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13.02 Focussing on the reader

The starting point of any writing project should be to identify the intended readership, the purpose of the material and the desired impact. Before you start writing, ask yourself the following questions:

Who are the intended readers?

Are you writing for specialists, young people, all taxpayers, or a group whose first language is not English?

What do the readers need to know?

Do they need the details or just an overview, the historical context and the reasons behind the decision or merely an explanation of the decision’s impact on them? What needs to be emphasized?

How will the readers use the information?

Will they use it to make a decision, to determine whether they are eligible for something, to carry out a procedure? Will they need to read the entire document or concentrate on one or two sections?

Use a personal tone in your writing. Address your readers directly and include examples, where appropriate, to illustrate important points.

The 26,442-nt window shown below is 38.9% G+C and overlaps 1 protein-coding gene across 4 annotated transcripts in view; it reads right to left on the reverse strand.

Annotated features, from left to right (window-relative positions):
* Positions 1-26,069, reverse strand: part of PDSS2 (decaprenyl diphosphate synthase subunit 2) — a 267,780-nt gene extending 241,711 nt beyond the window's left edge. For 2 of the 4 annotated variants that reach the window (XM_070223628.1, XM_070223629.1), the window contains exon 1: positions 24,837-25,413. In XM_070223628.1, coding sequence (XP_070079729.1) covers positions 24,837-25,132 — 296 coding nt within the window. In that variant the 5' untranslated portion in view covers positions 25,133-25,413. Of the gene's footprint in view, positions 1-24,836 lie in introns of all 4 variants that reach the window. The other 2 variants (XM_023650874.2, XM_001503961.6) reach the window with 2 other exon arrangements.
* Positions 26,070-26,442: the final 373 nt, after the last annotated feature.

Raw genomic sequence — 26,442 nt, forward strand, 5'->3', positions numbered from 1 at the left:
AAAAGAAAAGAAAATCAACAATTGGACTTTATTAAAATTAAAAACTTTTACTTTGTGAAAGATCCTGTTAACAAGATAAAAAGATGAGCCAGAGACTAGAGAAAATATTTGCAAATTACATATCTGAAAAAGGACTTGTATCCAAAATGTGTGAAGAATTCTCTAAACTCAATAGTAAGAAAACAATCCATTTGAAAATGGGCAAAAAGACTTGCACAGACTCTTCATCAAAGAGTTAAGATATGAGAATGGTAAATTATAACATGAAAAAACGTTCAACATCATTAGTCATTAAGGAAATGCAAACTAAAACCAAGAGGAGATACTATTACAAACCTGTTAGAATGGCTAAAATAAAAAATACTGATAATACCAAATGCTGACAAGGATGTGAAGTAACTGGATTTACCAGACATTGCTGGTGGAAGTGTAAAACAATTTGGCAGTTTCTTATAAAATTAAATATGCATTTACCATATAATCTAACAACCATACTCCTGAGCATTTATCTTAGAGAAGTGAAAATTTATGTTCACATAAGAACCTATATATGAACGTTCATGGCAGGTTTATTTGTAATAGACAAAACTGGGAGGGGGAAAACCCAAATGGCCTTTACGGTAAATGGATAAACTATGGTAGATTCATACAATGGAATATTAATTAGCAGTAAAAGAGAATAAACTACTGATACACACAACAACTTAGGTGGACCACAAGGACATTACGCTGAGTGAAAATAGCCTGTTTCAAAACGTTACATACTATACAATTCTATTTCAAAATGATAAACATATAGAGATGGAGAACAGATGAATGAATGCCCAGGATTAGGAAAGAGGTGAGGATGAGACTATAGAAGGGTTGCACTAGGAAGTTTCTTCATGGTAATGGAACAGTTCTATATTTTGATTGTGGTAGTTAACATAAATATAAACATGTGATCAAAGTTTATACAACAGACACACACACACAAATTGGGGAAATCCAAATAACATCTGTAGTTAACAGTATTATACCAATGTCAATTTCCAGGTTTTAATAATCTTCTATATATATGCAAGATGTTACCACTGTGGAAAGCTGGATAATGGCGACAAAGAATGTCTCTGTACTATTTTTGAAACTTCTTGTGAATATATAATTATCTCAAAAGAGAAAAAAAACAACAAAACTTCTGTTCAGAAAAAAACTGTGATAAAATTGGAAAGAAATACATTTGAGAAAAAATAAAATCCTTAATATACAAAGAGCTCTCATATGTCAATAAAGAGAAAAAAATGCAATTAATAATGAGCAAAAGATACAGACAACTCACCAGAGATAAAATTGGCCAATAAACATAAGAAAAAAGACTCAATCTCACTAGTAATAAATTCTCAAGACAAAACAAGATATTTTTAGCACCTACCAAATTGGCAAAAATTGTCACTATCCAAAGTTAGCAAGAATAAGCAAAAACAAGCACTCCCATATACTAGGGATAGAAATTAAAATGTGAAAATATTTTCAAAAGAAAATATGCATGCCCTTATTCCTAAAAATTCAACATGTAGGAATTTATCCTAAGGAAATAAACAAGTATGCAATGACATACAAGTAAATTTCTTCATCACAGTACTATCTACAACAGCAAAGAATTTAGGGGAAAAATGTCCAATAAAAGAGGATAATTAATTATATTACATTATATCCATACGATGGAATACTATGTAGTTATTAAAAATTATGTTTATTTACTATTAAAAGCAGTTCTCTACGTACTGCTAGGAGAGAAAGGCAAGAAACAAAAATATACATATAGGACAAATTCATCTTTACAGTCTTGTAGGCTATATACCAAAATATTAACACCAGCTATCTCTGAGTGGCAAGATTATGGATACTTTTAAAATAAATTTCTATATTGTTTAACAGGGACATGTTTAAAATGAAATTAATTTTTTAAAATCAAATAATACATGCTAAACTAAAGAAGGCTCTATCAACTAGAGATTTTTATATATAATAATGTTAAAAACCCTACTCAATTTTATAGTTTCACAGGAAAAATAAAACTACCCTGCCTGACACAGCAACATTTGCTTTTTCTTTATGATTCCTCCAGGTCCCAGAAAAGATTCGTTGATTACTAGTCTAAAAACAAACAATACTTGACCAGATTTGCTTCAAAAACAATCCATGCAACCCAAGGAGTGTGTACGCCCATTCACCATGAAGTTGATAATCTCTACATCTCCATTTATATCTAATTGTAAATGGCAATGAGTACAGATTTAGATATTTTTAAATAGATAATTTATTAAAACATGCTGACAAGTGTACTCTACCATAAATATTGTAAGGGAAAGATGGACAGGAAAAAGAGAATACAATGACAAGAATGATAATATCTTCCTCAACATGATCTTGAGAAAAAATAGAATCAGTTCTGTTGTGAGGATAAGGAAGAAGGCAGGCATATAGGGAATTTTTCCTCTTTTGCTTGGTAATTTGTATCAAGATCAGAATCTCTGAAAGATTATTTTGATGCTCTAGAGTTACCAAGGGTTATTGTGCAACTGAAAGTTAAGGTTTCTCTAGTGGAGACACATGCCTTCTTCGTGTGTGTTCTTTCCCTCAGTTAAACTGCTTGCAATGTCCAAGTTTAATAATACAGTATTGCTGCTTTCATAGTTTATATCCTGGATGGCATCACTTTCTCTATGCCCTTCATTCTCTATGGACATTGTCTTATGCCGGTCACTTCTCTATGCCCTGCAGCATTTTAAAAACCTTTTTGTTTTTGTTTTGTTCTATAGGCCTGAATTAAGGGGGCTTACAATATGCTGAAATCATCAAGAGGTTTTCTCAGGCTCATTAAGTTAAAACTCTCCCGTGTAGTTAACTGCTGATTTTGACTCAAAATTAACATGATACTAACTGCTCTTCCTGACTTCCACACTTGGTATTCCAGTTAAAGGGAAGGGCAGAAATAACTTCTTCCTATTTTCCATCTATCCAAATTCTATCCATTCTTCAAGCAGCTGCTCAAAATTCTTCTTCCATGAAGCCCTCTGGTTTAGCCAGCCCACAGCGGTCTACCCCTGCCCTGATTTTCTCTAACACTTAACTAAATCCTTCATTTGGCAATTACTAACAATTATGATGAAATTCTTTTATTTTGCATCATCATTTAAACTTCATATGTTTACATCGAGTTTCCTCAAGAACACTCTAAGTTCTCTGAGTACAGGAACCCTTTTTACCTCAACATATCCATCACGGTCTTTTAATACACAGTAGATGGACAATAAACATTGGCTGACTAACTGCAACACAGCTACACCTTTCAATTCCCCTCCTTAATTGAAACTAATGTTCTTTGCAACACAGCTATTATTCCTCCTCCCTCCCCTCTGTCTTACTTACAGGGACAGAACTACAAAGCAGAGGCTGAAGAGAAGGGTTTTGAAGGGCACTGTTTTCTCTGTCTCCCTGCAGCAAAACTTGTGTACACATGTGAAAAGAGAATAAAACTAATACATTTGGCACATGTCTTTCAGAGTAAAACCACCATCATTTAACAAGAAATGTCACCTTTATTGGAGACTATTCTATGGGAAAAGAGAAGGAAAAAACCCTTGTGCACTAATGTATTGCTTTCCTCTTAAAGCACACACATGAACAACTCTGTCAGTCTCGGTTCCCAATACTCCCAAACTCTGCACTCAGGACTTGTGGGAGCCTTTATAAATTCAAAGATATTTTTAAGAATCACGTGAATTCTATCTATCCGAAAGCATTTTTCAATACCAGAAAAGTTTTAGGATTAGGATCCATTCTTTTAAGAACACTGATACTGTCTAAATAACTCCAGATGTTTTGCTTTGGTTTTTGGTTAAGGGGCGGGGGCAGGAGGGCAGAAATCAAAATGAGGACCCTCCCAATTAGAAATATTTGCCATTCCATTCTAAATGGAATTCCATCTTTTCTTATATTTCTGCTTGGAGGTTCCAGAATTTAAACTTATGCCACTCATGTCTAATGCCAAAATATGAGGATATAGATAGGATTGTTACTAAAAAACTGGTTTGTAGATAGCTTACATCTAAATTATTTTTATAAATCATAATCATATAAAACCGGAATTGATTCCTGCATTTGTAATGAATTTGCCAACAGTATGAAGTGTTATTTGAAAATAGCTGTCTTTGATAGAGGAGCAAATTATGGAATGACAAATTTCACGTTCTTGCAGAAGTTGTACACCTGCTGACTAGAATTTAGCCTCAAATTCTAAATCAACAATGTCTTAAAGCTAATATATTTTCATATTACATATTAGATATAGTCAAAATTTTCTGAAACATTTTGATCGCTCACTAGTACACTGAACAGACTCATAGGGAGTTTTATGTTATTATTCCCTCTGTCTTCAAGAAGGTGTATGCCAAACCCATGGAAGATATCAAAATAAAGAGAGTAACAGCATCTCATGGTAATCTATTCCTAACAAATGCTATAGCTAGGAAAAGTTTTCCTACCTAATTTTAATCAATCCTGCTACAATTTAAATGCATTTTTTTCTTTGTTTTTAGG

For example, write

  • You must be a landed immigrant or permanent resident to apply. To find out how to become a landed immigrant or permanent resident, contact an Immigration Centre (the addresses are given on page 6).

not

  • It is incumbent upon applicants who do not possess a status of landed immigrant or permanent resident prior to the submission of their application to communicate with the appropriate Immigration Centre in order to take the necessary steps to obtain such a status.